Drop Your Shields

So what do I think about the new Star Trek Into Darkess motion picture. Think, think. Thinking is not the first word that comes to my mind. As a long time trekkie who also became involved in academic research about science fiction at some point, I think I can recognise when a Star Trek movie is meant for the sheer pleasure of mindless entertainment, and this one was from the very beginning of production.

Accordingly, I went to see at the BFI London IMAX, which offers a satisfying total screen size of 540m (26m by 20m). I could have done without the 3D but anyway, the drawbacks of 3D (low quality screening, blurred action, confusion of the cerebellum) are reduced in IMAX format, where the image tends to be sharper and generally more comfortable to watch.

Overall, the film is good. Fresh, never derivative. Abrams has already proved that he understands and loves the ST material he’s working with, so he handles it with craftsmanship and even virtuosity. He builds up an excellent TOS bromance + a bit of romance, so that long time trekkies can relax and enjoy. He also respects TNG ethics and the first directive is deal with correctly (that is to say broken critically). This time he picks up the post-Roddenberryan line of unveiling evil within the Federation, which agrees with younger fans who grew up in the DS9-VOY-whatever era.

Casting and acting are perfect, as always. Let alone the gigantic Khan (a very commanding 20m tall Cumberbach), the original crew is amazing, especially Scotty played by Simon Pegg.

Unfortunately, the screenplay and the execution are not as compact and effective as they were in the previous movie. Here we have overlong political conversations, overcomplicated political complications, and several holes in the plot itself. Therefore the rhythm is flawed and the film tends to lag here and there.

Khan would have needed more screen time, and believe me this it the opinion of the published author, not of the fangirl. From this movie we get that Khan is a good looking, determined, dangerous superman in search of revenge against corrupted Federation admirals and nothing else. We get a lot of details on what he does, basically he makes things and people explode, he wears a European-baddie silver cloak and he flies if necessity arises, but we don’t know what he feels. In my opinion this Khan could have been written better, considering how emotional he will turn out to be during TOS and the classic motion pictures (albeit in a different timeline). Without Cumberbatch’s stellar delivery (the drop your shields line must be the best of the entire saga), I don’t know what we could have done of mere explosions, silver cloaks and some flying around, in Star Trek.

Star Trek mindless entertainment is in fact all about iconic starships, the comfort of serialization, intergalactic ethics and what characters feel, meaning all of them, including the third alien from the right. Why not Khan?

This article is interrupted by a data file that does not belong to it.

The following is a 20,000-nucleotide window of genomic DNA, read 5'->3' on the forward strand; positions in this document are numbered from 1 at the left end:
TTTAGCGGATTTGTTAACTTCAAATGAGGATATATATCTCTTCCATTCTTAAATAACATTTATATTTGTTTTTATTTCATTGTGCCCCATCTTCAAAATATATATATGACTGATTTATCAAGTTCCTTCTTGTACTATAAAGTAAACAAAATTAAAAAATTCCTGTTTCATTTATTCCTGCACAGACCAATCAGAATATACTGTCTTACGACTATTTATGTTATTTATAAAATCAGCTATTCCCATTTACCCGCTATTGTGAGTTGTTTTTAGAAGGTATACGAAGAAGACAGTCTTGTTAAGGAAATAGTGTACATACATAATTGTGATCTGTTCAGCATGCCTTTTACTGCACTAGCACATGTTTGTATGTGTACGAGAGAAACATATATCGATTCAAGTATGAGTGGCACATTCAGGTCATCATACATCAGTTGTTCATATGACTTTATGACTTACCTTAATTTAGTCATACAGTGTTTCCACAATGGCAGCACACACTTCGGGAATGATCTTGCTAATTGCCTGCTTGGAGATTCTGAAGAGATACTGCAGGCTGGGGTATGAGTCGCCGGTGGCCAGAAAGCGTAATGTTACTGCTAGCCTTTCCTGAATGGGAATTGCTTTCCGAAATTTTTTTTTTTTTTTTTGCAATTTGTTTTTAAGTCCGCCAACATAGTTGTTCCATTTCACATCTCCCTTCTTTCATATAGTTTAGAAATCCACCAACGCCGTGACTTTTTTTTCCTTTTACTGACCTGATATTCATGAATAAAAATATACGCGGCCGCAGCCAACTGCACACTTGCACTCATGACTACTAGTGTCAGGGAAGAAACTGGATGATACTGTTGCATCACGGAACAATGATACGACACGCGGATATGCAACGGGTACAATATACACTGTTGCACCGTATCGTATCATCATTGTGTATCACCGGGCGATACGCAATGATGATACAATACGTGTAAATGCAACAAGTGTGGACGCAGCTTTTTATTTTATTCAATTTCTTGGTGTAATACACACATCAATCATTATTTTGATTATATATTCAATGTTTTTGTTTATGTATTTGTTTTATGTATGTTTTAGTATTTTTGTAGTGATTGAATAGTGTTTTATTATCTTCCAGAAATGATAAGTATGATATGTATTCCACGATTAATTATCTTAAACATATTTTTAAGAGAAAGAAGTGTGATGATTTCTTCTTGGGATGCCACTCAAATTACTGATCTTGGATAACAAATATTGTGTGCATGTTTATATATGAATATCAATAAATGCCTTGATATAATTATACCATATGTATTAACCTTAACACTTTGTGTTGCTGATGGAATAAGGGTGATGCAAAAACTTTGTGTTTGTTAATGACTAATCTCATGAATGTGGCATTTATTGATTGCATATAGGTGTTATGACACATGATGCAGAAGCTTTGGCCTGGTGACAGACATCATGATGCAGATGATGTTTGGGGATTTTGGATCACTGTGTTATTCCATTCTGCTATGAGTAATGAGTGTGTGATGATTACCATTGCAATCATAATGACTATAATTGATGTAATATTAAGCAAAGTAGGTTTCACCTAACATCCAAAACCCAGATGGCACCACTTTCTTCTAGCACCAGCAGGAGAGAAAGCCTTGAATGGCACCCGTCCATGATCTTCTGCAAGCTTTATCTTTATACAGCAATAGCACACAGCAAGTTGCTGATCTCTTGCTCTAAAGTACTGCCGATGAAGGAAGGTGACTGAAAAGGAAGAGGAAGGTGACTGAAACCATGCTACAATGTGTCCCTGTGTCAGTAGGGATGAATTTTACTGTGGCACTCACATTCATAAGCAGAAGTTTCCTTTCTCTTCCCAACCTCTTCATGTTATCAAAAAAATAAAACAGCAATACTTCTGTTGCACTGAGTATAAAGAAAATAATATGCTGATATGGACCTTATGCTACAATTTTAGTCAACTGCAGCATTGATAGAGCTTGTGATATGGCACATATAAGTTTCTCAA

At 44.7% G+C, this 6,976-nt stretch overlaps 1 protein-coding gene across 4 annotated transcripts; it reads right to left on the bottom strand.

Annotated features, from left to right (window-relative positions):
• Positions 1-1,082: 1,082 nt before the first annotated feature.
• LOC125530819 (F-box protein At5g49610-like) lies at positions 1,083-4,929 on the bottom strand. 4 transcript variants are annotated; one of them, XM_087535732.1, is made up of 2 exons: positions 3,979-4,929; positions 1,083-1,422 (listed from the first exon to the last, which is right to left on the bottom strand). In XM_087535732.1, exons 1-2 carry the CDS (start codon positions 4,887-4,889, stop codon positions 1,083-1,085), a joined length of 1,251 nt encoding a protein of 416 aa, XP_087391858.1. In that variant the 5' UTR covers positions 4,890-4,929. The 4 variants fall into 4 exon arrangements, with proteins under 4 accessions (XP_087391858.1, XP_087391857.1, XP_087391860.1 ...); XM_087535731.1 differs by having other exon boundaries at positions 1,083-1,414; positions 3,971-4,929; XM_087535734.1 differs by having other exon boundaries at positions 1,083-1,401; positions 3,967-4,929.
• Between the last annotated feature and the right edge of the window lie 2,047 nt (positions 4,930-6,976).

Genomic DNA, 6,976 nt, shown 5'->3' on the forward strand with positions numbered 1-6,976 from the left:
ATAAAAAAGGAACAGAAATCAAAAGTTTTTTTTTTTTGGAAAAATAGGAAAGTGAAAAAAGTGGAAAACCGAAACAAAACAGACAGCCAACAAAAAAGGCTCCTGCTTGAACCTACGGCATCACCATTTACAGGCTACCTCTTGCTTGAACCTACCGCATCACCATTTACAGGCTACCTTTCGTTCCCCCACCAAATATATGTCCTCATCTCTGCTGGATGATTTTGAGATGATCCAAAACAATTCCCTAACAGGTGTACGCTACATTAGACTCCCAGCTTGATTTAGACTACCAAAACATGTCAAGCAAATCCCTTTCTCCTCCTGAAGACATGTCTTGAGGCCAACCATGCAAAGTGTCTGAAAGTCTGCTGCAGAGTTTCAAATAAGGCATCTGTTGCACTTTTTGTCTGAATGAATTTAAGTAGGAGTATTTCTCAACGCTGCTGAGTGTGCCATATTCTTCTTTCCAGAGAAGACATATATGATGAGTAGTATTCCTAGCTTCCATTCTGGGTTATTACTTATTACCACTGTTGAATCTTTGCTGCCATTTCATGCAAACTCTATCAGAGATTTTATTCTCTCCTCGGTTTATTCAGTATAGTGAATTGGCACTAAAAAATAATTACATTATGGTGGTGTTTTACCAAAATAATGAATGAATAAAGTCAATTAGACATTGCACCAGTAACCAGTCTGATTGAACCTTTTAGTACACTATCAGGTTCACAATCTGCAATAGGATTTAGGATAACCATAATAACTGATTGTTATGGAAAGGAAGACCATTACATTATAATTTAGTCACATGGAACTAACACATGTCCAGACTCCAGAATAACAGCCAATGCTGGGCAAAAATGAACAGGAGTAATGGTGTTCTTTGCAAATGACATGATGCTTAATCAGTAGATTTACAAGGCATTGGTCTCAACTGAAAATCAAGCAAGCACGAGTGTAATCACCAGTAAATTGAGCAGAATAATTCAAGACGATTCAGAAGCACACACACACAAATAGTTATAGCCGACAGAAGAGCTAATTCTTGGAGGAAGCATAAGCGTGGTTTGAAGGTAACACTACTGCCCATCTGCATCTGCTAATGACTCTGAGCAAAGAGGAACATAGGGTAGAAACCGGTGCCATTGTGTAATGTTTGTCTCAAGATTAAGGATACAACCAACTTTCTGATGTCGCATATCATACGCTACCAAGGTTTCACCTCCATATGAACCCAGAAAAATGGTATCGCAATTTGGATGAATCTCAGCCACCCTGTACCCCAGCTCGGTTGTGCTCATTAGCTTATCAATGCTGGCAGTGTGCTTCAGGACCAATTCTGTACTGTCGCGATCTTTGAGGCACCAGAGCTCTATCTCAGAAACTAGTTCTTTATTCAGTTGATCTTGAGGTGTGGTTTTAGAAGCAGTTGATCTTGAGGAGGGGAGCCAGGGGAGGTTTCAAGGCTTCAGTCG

For example, it is my firm opinion, that the infamous shower of evil scene would have helped to understand Khan’s feelings better (yes yes I know this sounds ridiculous, but believe it or not, Carol Marcus in underwear and a bare-chested Kirk do mean something, considering the future, the past, whatever).

Anyway, at least now I get why Abrams was so upset last year for the leaked images, they were from the main action sequence, no less. Poor Abrams.

A quick note about the boring 3D thing. Ok everyone in Hollywood is making a big fuss about 3D being the real way everyone had always wanted to make cinema but could not and now they can what a joy. But it’s been a few years now, we’ve all watched and considered, and I think we can safely say that 3D adds nothing to the sensorial experience (except maybe fatigue), but it changes things semantically. When a sequence is designed for 3D, it is meant to be watched using 3D criteria, even in the 2D version. 3D sequences are supposed to be watched differently, with our eyes making different things, in particular looking only at the small portion of the image that is supposed to be looked at, and following that portion during the sequence. Your sight can’t wander, you can’t look at a detail in the background, or watch the expression of the character you want, or linger. You must move and follow orders, otherwise you won’t understand what’s happening. Of course also traditional cinema work this way, but the area tends to be bigger and you’re allowed much more freedom, visually speaking. In traditional cinema you can understand a sequence by watching it in different ways. I don’t know what will happen to cinema as we know it, if it will survive or will be replaced by this new bespectacled thing. What I know is that, in the meanwhile, 3D is mostly blurred, especially the action sequences, unless you watch it in IMAX, where it is mostly sharp, except action sequences which are still blurred. For example, the opening running through-the-red-forest sequence is better in 2D. It might be less immersive (it’s not), but at least you can see the trees. In 3D you can’t see anything, it’s just meant to tickle your limbic system.